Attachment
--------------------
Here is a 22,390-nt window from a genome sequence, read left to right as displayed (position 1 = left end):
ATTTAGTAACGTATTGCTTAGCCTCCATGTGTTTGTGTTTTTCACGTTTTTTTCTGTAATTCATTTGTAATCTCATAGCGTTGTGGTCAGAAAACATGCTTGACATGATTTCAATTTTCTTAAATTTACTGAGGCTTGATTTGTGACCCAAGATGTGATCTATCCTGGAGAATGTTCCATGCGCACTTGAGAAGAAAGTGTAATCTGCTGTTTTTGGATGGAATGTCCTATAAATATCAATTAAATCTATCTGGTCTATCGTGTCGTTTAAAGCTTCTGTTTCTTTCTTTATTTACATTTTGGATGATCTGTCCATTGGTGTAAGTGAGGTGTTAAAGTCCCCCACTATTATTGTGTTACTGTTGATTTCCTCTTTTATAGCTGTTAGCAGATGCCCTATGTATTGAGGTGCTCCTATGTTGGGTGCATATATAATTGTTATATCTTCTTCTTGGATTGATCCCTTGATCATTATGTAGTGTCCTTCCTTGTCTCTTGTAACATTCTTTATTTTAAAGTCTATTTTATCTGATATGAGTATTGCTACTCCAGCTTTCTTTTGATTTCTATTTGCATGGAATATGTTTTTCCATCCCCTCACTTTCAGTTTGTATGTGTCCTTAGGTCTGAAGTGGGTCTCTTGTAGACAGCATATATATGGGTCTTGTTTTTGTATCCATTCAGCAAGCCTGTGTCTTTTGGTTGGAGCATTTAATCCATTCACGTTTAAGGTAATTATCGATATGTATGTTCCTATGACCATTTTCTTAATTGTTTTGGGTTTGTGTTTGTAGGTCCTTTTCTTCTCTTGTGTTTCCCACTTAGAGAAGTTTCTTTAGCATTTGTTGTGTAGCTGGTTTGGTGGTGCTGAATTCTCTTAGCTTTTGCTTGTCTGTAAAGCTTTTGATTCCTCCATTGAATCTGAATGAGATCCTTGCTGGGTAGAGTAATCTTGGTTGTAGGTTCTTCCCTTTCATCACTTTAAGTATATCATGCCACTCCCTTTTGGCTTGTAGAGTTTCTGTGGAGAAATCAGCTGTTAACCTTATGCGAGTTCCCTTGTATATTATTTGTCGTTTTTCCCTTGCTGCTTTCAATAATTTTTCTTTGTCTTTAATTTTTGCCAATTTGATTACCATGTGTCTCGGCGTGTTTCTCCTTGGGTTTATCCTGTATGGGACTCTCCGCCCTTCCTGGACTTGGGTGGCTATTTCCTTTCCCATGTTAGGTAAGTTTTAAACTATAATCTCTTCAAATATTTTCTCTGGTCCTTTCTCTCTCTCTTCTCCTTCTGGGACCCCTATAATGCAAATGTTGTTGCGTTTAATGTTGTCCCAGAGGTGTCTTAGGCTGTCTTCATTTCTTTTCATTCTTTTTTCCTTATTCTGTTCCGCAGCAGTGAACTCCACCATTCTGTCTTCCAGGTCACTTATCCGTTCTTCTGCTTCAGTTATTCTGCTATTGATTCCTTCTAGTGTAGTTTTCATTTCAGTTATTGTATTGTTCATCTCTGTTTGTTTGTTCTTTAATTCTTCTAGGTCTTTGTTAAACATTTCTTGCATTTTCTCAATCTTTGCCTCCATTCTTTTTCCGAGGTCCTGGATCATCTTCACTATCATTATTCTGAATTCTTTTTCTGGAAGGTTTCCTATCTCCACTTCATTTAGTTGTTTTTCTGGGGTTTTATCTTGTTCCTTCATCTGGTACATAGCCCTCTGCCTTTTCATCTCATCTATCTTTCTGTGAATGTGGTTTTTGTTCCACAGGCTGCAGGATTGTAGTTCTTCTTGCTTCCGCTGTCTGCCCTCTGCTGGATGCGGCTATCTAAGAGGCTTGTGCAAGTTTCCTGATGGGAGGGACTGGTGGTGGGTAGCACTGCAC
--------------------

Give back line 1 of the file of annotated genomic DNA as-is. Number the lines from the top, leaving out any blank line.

Here is a 22,390-nt window from a genome sequence, read left to right as displayed (position 1 = left end):